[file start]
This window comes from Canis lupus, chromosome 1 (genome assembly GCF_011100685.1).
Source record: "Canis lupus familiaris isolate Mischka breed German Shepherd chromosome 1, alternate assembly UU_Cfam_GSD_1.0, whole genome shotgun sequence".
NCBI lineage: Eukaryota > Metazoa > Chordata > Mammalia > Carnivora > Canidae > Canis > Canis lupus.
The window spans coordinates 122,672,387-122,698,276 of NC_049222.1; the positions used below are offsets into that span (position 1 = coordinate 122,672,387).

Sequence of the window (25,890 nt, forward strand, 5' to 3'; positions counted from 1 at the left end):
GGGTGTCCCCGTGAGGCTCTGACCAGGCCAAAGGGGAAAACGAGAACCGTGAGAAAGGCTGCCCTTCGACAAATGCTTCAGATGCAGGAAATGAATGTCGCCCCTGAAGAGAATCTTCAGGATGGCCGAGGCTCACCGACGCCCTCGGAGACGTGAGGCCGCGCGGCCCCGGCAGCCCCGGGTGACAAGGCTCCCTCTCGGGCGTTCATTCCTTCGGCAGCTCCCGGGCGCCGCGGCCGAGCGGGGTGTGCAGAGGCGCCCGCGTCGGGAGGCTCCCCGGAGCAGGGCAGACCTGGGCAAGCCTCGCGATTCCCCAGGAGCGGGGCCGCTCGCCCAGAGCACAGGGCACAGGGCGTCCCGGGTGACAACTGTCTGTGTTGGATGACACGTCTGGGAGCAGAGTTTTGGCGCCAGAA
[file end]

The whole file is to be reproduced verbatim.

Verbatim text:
This window comes from Canis lupus, chromosome 1 (genome assembly GCF_011100685.1).
Source record: "Canis lupus familiaris isolate Mischka breed German Shepherd chromosome 1, alternate assembly UU_Cfam_GSD_1.0, whole genome shotgun sequence".
NCBI lineage: Eukaryota > Metazoa > Chordata > Mammalia > Carnivora > Canidae > Canis > Canis lupus.
The window spans coordinates 122,672,387-122,698,276 of NC_049222.1; the positions used below are offsets into that span (position 1 = coordinate 122,672,387).

Sequence of the window (25,890 nt, forward strand, 5' to 3'; positions counted from 1 at the left end):
GGGTGTCCCCGTGAGGCTCTGACCAGGCCAAAGGGGAAAACGAGAACCGTGAGAAAGGCTGCCCTTCGACAAATGCTTCAGATGCAGGAAATGAATGTCGCCCCTGAAGAGAATCTTCAGGATGGCCGAGGCTCACCGACGCCCTCGGAGACGTGAGGCCGCGCGGCCCCGGCAGCCCCGGGTGACAAGGCTCCCTCTCGGGCGTTCATTCCTTCGGCAGCTCCCGGGCGCCGCGGCCGAGCGGGGTGTGCAGAGGCGCCCGCGTCGGGAGGCTCCCCGGAGCAGGGCAGACCTGGGCAAGCCTCGCGATTCCCCAGGAGCGGGGCCGCTCGCCCAGAGCACAGGGCACAGGGCGTCCCGGGTGACAACTGTCTGTGTTGGATGACACGTCTGGGAGCAGAGTTTTGGCGCCAGAA